U.S. reaches deal with Canada, Mexico to remove steel, aluminum tariffs
The USTR said in a statement that Canada and Mexico also agreed to remove their retaliatory tariffs levied on American products.
The move will lift the 25 percent steel and 10 percent aluminum tariffs the Trump administration placed on Canada and Mexico a year ago in the name of "national security," removing a major barrier to the three countries' new trade pact.
The United States, the USTR said, will re-impose tariffs on "specific steel and aluminum products" based on Section 232 of the Trade Expansion Act of 1962 if "surges" in those products occur.
"Any retaliation by Canada and Mexico would then be limited to steel and aluminum products," the statement added.
U.S. President Donald Trump said in his speech to the National Association of Realtors on Friday that he is "pleased" to announce the agreement, adding that while the United States has a "great relationship" with Canada, the latter has been "charging us extremely high tariffs."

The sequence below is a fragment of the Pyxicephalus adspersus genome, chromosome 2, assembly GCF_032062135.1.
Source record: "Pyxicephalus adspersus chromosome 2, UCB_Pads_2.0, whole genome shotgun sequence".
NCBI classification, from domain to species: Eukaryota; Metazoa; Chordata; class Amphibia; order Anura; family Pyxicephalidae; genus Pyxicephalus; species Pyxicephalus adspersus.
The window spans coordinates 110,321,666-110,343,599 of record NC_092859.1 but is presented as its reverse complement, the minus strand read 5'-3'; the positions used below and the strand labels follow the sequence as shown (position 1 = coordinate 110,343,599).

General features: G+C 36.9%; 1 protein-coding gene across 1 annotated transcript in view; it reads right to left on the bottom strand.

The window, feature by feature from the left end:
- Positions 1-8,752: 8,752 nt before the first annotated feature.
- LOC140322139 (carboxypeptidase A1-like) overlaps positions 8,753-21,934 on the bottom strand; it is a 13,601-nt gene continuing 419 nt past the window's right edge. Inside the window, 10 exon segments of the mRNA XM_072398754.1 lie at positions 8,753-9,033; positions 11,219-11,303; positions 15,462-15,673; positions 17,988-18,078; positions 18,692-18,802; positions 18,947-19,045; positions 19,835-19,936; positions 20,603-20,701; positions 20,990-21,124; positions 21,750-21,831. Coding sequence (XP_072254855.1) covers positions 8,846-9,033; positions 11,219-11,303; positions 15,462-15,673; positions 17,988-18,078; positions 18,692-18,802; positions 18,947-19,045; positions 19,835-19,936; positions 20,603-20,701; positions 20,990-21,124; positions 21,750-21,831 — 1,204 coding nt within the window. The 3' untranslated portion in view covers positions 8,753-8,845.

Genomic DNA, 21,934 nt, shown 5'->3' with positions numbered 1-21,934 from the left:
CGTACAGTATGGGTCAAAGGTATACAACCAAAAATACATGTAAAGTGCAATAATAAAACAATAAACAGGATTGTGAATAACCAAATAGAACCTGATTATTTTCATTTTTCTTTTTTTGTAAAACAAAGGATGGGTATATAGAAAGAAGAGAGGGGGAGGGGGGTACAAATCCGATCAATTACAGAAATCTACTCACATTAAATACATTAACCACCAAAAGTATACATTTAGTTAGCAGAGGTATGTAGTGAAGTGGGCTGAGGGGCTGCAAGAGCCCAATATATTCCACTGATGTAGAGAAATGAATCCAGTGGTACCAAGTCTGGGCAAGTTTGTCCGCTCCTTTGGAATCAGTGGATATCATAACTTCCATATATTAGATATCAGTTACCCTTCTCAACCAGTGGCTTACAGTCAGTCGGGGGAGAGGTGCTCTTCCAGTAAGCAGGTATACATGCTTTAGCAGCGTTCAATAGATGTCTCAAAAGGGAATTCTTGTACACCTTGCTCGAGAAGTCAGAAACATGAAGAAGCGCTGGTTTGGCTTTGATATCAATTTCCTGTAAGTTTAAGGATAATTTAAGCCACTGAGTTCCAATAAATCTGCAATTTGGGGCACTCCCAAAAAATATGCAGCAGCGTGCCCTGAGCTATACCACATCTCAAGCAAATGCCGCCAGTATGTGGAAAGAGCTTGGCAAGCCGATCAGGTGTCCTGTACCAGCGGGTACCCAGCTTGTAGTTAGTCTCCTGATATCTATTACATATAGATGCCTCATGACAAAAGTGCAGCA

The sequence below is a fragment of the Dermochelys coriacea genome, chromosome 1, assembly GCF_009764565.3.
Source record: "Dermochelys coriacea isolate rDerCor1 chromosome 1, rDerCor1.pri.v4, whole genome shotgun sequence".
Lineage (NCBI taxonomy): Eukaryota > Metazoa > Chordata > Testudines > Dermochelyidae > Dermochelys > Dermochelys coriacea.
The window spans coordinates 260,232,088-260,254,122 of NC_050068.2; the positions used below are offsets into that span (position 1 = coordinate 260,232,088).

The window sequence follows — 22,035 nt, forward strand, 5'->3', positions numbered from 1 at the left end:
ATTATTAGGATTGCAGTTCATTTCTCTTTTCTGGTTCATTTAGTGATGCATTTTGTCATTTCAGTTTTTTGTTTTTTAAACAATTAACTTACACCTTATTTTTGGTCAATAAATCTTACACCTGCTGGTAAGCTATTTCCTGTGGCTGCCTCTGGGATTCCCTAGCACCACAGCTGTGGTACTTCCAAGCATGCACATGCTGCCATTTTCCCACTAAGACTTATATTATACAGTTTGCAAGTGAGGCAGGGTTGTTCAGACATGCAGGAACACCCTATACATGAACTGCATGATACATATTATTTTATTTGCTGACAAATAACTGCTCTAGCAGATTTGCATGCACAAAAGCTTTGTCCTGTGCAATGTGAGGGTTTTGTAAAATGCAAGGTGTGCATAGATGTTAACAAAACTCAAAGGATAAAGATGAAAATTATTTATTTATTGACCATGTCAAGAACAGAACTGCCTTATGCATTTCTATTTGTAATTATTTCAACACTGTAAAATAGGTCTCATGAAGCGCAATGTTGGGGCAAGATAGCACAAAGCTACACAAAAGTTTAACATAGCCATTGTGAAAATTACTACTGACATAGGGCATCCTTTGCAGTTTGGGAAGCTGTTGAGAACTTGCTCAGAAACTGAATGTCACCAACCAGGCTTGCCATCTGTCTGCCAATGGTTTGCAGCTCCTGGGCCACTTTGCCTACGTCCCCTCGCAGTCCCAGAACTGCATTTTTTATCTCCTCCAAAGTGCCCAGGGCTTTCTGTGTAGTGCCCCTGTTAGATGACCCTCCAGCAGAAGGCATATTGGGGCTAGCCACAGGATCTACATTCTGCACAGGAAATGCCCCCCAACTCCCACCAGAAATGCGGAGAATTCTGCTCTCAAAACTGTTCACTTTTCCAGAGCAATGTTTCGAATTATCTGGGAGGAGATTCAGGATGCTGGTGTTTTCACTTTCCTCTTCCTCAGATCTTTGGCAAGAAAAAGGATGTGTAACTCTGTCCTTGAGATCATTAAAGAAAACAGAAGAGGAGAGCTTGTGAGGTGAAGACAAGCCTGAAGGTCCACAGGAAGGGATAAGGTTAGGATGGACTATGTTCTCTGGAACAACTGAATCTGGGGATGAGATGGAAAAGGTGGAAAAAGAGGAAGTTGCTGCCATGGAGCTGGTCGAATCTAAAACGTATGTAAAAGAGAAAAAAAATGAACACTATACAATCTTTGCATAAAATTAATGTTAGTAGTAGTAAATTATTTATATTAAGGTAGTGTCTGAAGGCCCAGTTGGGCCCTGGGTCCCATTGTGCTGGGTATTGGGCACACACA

The president also said he hopes that Congress will pass the United States-Mexico-Canada Agreement (USMCA) "quickly."
Signed by the three nations on Nov. 30 to replace the North American Free Trade Agreement, the USMCA still awaits approval by the trio's respective legislatures before fully taking effect.
Canadian Prime Minister Justin Trudeau said in a statement on Friday that the decision is terrific news for Canadian steel and aluminum workers, their families, and many communities across the country.
According to a press release by the Canadian Prime Minister's Office, Trudeau and Trump discussed the new trade deal between the United States, Mexico and Canada and other issues during their phone call on Friday.
A joint statement from the U.S. and Canadian governments said the tariffs would be lifted within two days, while Mexico has yet to publish its version of the statement.
The United States imposed additional tariffs of 25 percent for steel and 10 percent for aluminum on imports from its trading partners worldwide, citing "national security" concerns.
The Trump administration's reluctance in exempting Canada and Mexico from the metal tariffs had frustrated the two countries during the USMCA negotiation, and was believed to be a major roadblock impeding the new deal's formal ratification. ■